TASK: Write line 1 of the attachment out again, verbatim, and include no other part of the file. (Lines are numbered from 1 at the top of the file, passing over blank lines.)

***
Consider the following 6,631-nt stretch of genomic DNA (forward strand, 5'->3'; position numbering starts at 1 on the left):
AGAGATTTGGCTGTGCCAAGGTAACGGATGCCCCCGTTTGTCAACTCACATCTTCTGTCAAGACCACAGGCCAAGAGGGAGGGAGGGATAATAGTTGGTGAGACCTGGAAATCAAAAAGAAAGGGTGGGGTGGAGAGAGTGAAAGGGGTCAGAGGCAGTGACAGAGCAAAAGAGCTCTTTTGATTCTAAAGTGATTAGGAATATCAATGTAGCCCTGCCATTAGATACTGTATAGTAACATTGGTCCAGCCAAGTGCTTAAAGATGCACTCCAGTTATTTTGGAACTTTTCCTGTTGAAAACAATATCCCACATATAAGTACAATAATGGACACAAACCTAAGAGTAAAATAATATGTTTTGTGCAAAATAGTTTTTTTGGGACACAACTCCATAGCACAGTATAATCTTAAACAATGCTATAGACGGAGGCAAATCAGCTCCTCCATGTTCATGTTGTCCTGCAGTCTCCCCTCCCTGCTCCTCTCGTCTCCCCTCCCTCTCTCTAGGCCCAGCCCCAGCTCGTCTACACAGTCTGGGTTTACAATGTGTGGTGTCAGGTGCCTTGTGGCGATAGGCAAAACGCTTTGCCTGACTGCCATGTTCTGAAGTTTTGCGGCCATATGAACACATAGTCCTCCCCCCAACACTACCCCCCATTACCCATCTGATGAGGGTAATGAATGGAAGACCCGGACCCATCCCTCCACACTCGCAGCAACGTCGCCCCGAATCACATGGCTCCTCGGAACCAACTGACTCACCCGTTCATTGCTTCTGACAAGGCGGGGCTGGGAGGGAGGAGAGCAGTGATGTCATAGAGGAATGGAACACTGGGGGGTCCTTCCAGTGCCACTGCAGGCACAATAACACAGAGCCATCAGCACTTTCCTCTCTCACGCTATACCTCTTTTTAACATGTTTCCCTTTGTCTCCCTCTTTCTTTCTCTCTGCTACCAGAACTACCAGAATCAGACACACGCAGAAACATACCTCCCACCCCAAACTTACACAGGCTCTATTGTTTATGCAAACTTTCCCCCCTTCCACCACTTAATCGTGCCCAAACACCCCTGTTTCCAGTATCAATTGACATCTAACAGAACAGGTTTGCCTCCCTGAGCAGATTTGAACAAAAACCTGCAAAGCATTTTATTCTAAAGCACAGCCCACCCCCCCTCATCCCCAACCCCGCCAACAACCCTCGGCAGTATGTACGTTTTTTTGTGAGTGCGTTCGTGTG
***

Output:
Consider the following 6,631-nt stretch of genomic DNA (forward strand, 5'->3'; position numbering starts at 1 on the left):